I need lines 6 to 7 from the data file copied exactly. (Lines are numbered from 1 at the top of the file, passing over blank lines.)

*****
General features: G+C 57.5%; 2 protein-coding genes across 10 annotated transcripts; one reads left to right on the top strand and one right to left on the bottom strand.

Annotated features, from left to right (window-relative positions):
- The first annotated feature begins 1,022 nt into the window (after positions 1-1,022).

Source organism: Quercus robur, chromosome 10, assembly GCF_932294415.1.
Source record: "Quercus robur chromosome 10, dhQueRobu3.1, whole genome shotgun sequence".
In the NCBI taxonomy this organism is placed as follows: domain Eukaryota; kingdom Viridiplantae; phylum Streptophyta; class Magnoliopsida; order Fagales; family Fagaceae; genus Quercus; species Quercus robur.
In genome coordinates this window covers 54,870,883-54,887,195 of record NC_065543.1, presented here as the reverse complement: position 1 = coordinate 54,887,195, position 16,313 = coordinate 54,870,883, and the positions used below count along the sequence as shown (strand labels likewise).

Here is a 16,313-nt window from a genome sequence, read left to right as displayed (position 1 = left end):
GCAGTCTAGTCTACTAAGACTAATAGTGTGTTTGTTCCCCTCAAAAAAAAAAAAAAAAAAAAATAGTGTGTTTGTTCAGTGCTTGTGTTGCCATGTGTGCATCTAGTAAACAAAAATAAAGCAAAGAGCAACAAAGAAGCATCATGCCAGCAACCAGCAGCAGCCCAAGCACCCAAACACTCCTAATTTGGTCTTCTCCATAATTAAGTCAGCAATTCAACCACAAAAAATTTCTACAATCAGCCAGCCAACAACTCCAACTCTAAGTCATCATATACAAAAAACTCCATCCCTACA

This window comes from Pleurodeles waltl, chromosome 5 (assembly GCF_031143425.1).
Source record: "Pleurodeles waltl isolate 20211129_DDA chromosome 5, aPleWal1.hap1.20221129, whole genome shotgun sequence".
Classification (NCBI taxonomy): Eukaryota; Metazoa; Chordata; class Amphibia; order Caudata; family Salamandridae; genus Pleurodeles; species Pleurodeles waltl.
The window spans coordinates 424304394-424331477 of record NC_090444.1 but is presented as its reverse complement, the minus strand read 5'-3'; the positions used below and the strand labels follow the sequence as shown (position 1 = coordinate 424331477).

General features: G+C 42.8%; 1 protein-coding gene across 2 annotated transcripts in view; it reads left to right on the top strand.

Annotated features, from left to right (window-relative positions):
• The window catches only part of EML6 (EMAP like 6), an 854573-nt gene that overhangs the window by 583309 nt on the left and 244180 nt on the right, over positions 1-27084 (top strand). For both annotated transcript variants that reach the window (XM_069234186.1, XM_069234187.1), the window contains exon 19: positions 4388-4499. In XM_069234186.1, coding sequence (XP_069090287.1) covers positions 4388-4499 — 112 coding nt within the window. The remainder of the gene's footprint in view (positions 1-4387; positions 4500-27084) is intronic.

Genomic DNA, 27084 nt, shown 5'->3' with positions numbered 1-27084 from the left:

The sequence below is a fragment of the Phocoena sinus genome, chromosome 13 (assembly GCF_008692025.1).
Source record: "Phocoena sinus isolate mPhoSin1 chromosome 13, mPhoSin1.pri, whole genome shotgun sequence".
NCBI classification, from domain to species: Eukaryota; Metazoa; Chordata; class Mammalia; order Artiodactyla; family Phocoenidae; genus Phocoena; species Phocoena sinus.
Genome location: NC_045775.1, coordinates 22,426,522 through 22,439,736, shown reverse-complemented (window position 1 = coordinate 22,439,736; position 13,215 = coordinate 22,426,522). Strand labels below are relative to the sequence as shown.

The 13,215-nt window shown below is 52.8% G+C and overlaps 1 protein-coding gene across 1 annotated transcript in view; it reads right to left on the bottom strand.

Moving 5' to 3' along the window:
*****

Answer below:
In the NCBI taxonomy this organism is placed as follows: domain Eukaryota; kingdom Viridiplantae; phylum Streptophyta; class Magnoliopsida; order Fagales; family Fagaceae; genus Quercus; species Quercus robur.
In genome coordinates this window covers 54,870,883-54,887,195 of record NC_065543.1, presented here as the reverse complement: position 1 = coordinate 54,887,195, position 16,313 = coordinate 54,870,883, and the positions used below count along the sequence as shown (strand labels likewise).